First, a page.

With the Great Recession and the current political and currency instability in the US, Aglietta argues that the world needs to move past the dollar standard.  Certain millennial economists might offer up cryptocurrencies as a savior for global commerce.  Aglietta is bearish on this proposal; he writes, “Bitcoin is nothing but a disembodied monetary instrument… detached from any notion of the public good and disconnected from any sovereign authority that might guarantee its liquidity and perennial endurance. Bitcoin maintains the illusion of a virtual community through the networks of those who promote & exchange ideas about it, but it is not supported by any hierarchically organized banking system overseen by a central bank or by a clearing system that would allow the lasting sustainability of payments to be guaranteed.”  The euro could arguably be suitable replacement for the USD, but Aglietta is likewise pessimistic.  He writes extensively about the limitations of the euro and the European Central Bank.  Since the euro is a non-sovereign currency, it has severe limitations in terms of revaluation and addressing financial crises, among other issues.  He’s slightly less pessimistic about the renminbi.  For an interesting overview of the renminbi’s long-term prospects as a global currency, read the final chapter of this book, then compare it to the Renminbi chapter of George Magnus’ RED FLAGS.

His proposal is for a system called Special Drawing Rights (SDR).  It’s essentially a global Central Bank that sets universal banking standards, ensures liquidity in cases of a recession or depression by acting as a last-resort lender for national banks and offers better access to credit for developing countries.  Many of these problems were supposed to be addressed during Bretton Woods negotiations and later by the formation of the IMF; Aglietta writes about why these initiatives failed.

Aglietta firmly lays out the case for the centralization of authority in MONEY.  He bemoans the impotence of current banking institutions and the competing exchange rats and financial policies of different nations.  On the climate crisis, Aglietta writes, “Biodiversity and climate change are the two great environmental fields that appear as public goods and are therefore impossible to substitute for forms of capital produced according to market-based incentives.”  He expresses optimism in a future where markets are regulated more efficiently and there’s a lot more coordination between different banks and nations to address financial crises and manage inflation and exchange rates.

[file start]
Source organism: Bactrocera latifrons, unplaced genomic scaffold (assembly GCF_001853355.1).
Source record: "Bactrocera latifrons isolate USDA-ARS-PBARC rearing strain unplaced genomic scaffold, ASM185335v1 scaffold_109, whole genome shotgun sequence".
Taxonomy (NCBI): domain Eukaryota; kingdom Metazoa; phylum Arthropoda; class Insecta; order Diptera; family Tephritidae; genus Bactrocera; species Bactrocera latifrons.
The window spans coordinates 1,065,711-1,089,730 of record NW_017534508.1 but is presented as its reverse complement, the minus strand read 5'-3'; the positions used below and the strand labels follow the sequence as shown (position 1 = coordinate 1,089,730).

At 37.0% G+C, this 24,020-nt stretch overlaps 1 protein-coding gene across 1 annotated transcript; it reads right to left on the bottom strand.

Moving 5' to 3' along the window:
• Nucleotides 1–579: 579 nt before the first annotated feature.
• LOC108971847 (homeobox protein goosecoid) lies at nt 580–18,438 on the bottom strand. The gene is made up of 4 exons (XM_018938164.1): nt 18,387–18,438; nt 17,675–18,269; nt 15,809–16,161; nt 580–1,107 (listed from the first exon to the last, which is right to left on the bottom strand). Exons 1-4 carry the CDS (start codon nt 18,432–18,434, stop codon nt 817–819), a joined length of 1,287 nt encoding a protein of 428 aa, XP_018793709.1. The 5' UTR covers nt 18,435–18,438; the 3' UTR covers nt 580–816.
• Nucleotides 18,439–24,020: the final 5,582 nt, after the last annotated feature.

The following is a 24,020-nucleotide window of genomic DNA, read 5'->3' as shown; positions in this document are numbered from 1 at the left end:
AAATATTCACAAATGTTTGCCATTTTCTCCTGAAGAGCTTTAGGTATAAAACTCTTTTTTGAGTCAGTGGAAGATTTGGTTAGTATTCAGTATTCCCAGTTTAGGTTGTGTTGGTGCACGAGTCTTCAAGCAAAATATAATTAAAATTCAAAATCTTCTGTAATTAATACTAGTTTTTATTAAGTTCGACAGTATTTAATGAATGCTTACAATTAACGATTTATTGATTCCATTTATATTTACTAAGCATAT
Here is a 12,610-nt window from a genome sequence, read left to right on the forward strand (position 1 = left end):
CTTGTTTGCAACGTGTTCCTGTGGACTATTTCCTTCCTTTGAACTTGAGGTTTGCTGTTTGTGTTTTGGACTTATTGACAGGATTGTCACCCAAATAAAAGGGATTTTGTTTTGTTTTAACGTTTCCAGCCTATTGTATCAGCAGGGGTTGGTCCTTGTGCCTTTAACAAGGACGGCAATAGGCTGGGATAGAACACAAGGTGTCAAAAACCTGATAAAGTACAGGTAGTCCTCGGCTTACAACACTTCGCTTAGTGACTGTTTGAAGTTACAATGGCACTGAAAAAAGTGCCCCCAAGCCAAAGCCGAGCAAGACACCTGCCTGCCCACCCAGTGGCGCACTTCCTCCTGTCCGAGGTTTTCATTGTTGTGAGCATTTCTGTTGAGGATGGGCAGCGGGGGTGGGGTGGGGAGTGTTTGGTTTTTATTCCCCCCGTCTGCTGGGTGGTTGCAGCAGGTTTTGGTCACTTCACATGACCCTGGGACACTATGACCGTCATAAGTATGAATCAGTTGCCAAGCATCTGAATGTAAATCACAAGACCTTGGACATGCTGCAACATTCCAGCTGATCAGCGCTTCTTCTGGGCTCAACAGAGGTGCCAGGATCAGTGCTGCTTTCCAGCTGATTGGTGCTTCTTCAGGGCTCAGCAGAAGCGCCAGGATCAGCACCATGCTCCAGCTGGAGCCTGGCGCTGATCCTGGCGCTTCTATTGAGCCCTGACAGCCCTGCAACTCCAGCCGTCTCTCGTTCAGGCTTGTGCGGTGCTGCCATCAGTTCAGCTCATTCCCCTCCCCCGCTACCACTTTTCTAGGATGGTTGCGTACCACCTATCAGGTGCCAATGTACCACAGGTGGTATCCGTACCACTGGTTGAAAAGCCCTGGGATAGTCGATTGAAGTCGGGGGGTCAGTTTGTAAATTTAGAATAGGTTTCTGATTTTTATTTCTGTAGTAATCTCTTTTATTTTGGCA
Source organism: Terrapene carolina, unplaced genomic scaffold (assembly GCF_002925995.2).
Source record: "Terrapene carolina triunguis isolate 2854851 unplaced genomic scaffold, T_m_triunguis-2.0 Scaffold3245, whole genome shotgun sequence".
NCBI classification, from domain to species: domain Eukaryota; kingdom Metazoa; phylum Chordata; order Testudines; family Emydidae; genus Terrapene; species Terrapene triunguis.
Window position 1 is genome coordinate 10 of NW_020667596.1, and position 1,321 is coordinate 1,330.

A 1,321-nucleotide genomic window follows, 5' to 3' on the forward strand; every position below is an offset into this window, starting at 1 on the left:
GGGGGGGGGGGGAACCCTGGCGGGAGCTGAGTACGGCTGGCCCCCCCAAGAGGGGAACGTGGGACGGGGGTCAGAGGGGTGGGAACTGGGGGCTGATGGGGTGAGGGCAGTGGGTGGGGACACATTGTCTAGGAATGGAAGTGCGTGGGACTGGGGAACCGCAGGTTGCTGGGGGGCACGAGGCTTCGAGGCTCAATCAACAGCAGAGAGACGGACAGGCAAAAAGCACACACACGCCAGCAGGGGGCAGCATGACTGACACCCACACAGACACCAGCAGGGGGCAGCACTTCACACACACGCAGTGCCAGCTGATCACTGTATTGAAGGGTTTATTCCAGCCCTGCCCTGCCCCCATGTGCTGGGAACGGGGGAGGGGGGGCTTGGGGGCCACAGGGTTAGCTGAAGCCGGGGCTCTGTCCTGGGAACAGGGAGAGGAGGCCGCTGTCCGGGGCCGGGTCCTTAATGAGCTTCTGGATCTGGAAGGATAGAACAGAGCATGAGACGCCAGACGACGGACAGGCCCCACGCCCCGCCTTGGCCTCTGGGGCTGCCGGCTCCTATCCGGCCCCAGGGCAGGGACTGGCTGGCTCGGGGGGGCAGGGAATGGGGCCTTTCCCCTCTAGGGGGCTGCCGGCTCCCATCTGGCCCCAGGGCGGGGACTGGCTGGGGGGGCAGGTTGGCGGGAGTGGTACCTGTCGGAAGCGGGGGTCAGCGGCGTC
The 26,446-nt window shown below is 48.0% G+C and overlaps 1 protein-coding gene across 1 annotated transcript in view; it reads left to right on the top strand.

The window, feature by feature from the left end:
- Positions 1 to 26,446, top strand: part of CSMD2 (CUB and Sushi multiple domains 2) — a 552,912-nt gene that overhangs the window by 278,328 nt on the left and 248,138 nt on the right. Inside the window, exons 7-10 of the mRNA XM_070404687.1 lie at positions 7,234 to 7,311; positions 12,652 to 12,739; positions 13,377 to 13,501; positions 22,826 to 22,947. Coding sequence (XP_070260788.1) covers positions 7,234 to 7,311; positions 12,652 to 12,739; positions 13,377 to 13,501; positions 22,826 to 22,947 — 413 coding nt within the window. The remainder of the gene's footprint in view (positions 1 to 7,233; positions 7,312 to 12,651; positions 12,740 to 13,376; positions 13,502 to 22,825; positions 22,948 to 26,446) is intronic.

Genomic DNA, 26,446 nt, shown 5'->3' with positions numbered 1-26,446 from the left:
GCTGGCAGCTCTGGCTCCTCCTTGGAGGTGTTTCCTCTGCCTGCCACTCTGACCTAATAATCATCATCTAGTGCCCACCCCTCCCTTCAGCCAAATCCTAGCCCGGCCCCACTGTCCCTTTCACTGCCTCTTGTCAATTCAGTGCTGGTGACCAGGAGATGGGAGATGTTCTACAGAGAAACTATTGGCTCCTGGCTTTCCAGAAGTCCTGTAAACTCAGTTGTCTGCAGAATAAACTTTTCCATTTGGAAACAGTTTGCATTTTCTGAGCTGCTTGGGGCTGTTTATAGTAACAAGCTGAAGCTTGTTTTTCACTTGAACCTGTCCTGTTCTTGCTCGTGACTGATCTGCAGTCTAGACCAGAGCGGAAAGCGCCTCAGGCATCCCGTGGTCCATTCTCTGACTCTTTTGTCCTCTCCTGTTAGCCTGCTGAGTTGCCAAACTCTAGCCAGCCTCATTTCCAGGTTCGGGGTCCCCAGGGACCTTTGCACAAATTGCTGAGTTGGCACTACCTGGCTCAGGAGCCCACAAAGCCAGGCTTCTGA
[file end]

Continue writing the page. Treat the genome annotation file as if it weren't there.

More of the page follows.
Russell Whitehouse is Executive Editor at IntPolicyDigest. He’s also a freelance social media manager/producer, 2016 Iowa Caucus volunteer and a policy essayist.

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Economy

Afreximbank Meets Ahead of Russia-Africa Summit

Kester Kenn Klomegah

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The African Export-Import Bank (Afreximbank) plans to hold its 26th annual meeting in Moscow on 18-22 June. A series of closed sessions will be held as part of the event including the meeting of Board of Directors of Afreximbank and a meeting of Shareholders of Afreximbank, as well as the open Russia-Africa Economic Conference.

The African Export-Import Bank, the Roscongress Foundation, the Ministry of Finance of the Russian Federation, and the Russian Export Centre are the key organizers of this event. The Afreximbank Annual Meetings is a high-level event, bringing together political and business leaders from across Africa to discuss the issues of trade, industrialization, export, and financial stability and efficacy.

Key themes planned for the economic conference are: State of Russia-Africa Relations: An Overview; Mining Industry: An Integrated Approach to the Fields Development; Prospects for Multilateralism in an Era of Protectionism; Railways Infrastructure as the Key Element for Development in Africa; South-South Trade: Path for Africa Integration into the Global Economy.

The other topics are Emerging Trends in Sovereign Reserves Management; Reflections on the Transformative Power of South-South Trade; Launch Afreximbank ETC Strategy; Cyber Solutions and Cyber Security for Solving Governmental and Municipals Tasks; Financing South-South Trade in Difficult Global Financing Conditions; The Future of South-South Trade and Infrastructure Financing.

Over 1,500 delegates are expected to attend the economic conference, including shareholders and bank partners, government representatives, members of the business community and media representatives. The conference will be a crucial stage in preparation for the full-scale Russia-Africa political summit and the accompanying economic forum, scheduled for October 2019 in Sochi.